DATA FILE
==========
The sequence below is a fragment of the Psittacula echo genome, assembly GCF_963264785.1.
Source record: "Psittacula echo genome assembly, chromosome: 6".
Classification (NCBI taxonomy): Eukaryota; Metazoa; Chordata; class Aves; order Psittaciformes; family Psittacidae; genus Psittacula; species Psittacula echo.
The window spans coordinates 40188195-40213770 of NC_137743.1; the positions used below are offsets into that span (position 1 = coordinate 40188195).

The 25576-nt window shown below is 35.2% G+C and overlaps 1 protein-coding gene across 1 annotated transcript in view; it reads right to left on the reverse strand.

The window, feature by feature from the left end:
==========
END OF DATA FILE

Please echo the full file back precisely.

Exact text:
The sequence below is a fragment of the Psittacula echo genome, assembly GCF_963264785.1.
Source record: "Psittacula echo genome assembly, chromosome: 6".
Classification (NCBI taxonomy): Eukaryota; Metazoa; Chordata; class Aves; order Psittaciformes; family Psittacidae; genus Psittacula; species Psittacula echo.
The window spans coordinates 40188195-40213770 of NC_137743.1; the positions used below are offsets into that span (position 1 = coordinate 40188195).

The 25576-nt window shown below is 35.2% G+C and overlaps 1 protein-coding gene across 1 annotated transcript in view; it reads right to left on the reverse strand.

The window, feature by feature from the left end: